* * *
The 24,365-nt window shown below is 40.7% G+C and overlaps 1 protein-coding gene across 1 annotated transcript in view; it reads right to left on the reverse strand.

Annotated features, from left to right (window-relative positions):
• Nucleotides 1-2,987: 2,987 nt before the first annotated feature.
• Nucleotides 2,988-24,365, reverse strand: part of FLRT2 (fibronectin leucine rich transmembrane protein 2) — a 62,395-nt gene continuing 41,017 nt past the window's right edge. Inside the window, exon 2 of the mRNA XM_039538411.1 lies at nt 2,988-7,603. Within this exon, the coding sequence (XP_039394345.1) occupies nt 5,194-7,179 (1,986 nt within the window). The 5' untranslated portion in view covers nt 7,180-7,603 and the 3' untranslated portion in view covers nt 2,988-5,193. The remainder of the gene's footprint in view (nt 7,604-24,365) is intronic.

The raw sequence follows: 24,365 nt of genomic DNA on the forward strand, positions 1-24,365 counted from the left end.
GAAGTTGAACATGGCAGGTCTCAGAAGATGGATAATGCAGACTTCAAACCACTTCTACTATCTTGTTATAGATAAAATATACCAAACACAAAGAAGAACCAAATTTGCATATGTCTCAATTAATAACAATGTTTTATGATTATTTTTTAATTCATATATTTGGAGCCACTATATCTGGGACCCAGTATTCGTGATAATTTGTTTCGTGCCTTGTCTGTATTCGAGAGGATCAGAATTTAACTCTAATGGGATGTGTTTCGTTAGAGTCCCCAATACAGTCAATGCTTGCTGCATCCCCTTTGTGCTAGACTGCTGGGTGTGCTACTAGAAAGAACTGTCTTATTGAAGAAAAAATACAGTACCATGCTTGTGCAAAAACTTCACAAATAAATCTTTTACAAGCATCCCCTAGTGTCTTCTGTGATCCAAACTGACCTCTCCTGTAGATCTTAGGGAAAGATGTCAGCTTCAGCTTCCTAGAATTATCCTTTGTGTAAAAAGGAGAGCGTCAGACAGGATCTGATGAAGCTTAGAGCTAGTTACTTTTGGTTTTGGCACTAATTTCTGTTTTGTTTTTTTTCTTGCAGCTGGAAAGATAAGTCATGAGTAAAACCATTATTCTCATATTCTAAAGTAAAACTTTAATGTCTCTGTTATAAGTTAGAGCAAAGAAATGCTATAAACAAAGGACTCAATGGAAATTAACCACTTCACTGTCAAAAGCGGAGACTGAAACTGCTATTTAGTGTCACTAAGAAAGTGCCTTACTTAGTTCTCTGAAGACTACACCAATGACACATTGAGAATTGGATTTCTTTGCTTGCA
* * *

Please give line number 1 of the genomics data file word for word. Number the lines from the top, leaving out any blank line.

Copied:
The 24,365-nt window shown below is 40.7% G+C and overlaps 1 protein-coding gene across 1 annotated transcript in view; it reads right to left on the reverse strand.